This zany pro wrestler hails from Street Fighter Alpha 3, where she instantly stood out from the pack with her ridiculously impractical attire and a grappling style fashioned after Zangief's piledrivers. Like SF3's Hugo, "Rainbow" Mika Nanakawa frequently utilizes her butt as a weapon, flinging herself into the opponent backside-first for devastating effect. It's all for her fans, and the Japanese wrestler's moxie comes through in her boisterous, crowd-pleasing personality.
That's the entire basis of R. Mika's V-Skill in SF5, called Zealous Mic Performance, which lets her amp up the damage on her next grapple attack by hyping up spectators with an impassioned speech. Mika's heavy-hitting command grabs make her the premier grappler of SF5's roster thus far, and her buttocks-based special moves look as harmful as they are hilarious. Hardcore wrestling fans will adore her referential throw animations, which include nods to the Frankensteiner, the Giant Swing, and the iconic Stone Cold Stunner. As a bonus, Mika's V-Trigger makes full use of her tag-team expertise, letting Mika call in her tag partner/rival Nadeshiko for a jaw-cracking dropkick.
Rashid's another newcomer for SF5, and has the distinction of being the series' first contender hailing from the Middle East. We're not sure what the deal is with the green, Saiyan-like scouter doohickey he wears over his left eye, but Rashid's nimble moveset is a powerful mix of agility and angled attacks, making for some incredibly tricky offense. He's a bit like the dapper version of Mega Man's famed Robot Master adversary Air Man, given that Rashid uses a variety of whirlwind projectiles and gale-force cyclones to toss around his opponents.
Mixing up the enemy seems to be Rashid's specialty, thanks to his dual-purpose V-Skill: it can either launch him into a front flip to set up for a hawk-like divekick, or do a quick forward roll into a rib-shattering kick if activated while crouching. Meanwhile, Rashid' V-Trigger, Ysaar, gives him the kind of space control that defined Dhalsim in USF4. It sends out a towering, slow-moving twister that damages your opponent and can even speed up some of your special moves, putting the pressure on in a big way.
Like R. Mika, Karin's making a comeback despite only appearing in Street Fighter Alpha 3, courtesy of her IRL fan following (especially in Japan, where she even beat Ryu in a ballot for players' favorite characters). Born into the rich Kanzuki family, Karin fancies herself to be Sakura's rival after Sakura trounced her in a scuffle. She may be something of a snobby rich girl, but Karin knows how to brawl with the best of 'em, thanks to her devastating spin-kicks and overhead smacks. And you can't help but love her haughty laugh after each victory.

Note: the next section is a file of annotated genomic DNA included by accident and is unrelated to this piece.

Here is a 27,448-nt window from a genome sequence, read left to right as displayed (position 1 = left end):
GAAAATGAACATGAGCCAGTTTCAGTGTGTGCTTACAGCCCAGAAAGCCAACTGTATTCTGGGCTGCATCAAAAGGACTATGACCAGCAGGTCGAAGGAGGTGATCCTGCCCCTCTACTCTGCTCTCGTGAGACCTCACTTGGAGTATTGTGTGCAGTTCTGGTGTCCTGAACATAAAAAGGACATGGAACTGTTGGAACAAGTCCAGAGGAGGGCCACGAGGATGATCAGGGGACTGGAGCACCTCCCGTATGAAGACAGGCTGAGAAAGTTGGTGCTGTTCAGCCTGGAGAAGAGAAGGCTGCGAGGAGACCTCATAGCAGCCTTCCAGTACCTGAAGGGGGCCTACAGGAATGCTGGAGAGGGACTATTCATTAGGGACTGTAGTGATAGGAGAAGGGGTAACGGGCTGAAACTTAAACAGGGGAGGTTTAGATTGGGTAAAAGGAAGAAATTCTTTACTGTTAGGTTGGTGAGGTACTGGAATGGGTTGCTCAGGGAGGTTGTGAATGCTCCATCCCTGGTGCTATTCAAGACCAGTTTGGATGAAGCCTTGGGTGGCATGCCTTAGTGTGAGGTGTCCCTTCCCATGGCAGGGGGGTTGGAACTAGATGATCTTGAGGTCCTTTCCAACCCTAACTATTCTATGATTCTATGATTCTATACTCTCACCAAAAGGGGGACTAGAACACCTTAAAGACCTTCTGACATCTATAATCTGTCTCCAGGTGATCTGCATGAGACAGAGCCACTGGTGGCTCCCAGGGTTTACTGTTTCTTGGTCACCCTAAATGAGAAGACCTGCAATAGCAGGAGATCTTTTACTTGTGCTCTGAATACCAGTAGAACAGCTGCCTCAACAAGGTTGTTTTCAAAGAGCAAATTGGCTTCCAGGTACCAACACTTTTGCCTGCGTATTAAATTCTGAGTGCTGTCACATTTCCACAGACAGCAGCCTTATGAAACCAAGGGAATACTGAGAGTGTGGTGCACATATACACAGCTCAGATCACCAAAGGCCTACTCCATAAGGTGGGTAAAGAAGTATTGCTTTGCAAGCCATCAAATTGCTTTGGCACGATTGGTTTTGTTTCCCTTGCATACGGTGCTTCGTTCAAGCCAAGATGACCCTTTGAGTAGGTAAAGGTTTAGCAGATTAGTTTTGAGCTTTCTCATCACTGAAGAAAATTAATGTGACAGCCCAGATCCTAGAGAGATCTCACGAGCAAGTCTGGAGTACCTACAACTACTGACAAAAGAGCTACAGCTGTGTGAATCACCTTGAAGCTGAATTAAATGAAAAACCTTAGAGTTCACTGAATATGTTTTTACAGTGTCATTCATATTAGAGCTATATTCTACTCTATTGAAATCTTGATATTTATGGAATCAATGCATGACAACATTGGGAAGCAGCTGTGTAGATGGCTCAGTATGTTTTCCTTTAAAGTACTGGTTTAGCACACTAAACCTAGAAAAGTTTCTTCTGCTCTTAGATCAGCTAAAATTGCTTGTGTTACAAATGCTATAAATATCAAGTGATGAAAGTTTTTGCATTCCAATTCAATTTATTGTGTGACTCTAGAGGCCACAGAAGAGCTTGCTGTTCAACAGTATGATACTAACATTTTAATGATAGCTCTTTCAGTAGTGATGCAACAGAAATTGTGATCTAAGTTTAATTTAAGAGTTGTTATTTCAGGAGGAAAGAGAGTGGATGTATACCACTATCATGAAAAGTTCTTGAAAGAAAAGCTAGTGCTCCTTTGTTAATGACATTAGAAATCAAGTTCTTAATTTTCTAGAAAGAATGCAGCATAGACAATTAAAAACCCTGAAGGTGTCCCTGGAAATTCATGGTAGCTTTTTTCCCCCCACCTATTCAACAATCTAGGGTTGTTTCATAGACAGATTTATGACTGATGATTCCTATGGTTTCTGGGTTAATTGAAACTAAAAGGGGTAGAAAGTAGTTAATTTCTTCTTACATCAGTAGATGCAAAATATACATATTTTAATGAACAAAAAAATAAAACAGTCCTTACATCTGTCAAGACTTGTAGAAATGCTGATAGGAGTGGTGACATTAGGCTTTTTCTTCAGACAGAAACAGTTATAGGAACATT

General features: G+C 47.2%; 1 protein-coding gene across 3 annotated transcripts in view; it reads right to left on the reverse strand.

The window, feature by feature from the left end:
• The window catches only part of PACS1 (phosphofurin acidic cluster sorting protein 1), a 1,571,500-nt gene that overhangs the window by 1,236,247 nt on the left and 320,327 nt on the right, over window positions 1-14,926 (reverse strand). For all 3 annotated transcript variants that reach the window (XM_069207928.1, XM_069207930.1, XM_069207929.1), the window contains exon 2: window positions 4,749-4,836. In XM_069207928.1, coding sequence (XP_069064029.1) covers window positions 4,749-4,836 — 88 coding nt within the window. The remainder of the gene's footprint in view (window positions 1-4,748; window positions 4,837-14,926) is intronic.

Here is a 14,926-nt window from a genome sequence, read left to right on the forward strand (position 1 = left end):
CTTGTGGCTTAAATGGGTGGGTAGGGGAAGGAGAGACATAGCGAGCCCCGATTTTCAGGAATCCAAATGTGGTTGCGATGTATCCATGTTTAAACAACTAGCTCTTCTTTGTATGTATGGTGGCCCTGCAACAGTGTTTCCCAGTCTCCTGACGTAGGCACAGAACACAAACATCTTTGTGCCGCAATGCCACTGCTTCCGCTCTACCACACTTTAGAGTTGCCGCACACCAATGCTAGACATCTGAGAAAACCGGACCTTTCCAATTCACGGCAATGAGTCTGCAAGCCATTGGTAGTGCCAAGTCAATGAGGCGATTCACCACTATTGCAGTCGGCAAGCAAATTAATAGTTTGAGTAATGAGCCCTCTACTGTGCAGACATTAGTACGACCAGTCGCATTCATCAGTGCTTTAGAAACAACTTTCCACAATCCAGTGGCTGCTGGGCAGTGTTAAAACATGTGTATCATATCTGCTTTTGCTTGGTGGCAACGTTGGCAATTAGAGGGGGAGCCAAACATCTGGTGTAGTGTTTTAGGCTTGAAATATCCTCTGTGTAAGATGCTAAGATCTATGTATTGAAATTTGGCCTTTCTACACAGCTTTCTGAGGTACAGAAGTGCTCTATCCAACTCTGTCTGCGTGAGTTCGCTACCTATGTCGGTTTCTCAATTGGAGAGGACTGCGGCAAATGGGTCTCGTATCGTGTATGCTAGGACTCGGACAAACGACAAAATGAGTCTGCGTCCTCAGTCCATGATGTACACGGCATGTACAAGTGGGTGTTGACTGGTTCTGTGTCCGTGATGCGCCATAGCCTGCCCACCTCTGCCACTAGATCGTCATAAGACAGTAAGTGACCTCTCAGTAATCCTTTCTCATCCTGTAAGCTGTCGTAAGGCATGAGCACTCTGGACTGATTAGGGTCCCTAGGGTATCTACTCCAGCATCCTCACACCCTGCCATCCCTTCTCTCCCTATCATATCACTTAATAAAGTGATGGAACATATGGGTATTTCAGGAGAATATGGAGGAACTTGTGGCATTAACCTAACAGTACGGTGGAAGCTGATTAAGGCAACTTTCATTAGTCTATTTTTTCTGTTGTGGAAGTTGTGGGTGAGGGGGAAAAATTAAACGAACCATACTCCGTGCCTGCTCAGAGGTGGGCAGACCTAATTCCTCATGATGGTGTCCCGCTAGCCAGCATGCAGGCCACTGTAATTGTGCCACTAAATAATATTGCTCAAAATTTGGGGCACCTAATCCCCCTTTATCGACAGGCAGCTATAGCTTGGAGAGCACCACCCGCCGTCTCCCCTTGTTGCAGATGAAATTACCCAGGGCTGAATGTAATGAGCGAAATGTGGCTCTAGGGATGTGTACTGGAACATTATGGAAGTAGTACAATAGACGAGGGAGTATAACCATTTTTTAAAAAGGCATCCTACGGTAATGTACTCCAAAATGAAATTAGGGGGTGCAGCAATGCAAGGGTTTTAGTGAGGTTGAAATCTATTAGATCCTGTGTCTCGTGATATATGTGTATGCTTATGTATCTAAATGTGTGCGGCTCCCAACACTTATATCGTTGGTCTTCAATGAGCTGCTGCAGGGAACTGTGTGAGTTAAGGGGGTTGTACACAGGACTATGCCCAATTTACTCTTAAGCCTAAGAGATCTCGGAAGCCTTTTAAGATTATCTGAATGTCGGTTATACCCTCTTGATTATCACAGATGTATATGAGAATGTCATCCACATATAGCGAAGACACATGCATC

Karin's V-Skill, Meioken, is a projectile-nullifying palm strike that helps her close in on any opponent who's desperately trying to play keep-away. That's simple and easy to understand - the polar opposite of her V-Trigger, which may require a flowchart when you're first learning how to utilize it. Called the Kanzuki-Ryu Guren No Kata, this special mode gives access to the Guren Ken attack, which itself has six different follow-ups to confuse the hell out of your opposition. Once you're able to grasp the full potential of this ability, you'll turn Karin into one of the most unpredictable fighters in the whole roster.
Should you find yourself alone in the Russian wilderness on a cloudless, starry night, they say you can hear the spirited grunts and cries of the Red Cyclone wrestling grizzlies for sport. Zangief - the hard-hitting, grab-happy wrestler who's been piledriving fools since 1991 - is back for another go-around in Street Fighter V. And as you can see from the screens, the man hasn't aged a day. He's a grappler through-and-through, with a few new tricks to help him close the gap between his opponents and his glorious muscles.
First out of the tool box is Iron Muscle, Zangief's V-Skill. With the push of a button, the Red Cyclone turns a deep shade of red and absorbs one attack - similar to Ryu's parry. The move recovers quickly, letting you follow up with another parry if needed or a grapple to surprise your opponent. Second is Cyclone Lariat, Zangief's V-Trigger. This spinning attack draws in your foe from a distance, at which point you can either continue the assault with multi-hitting strikes or stop spinning and throw out a pile driver. It's like Zangief always says, "Sooner or later, I piledrive everyone."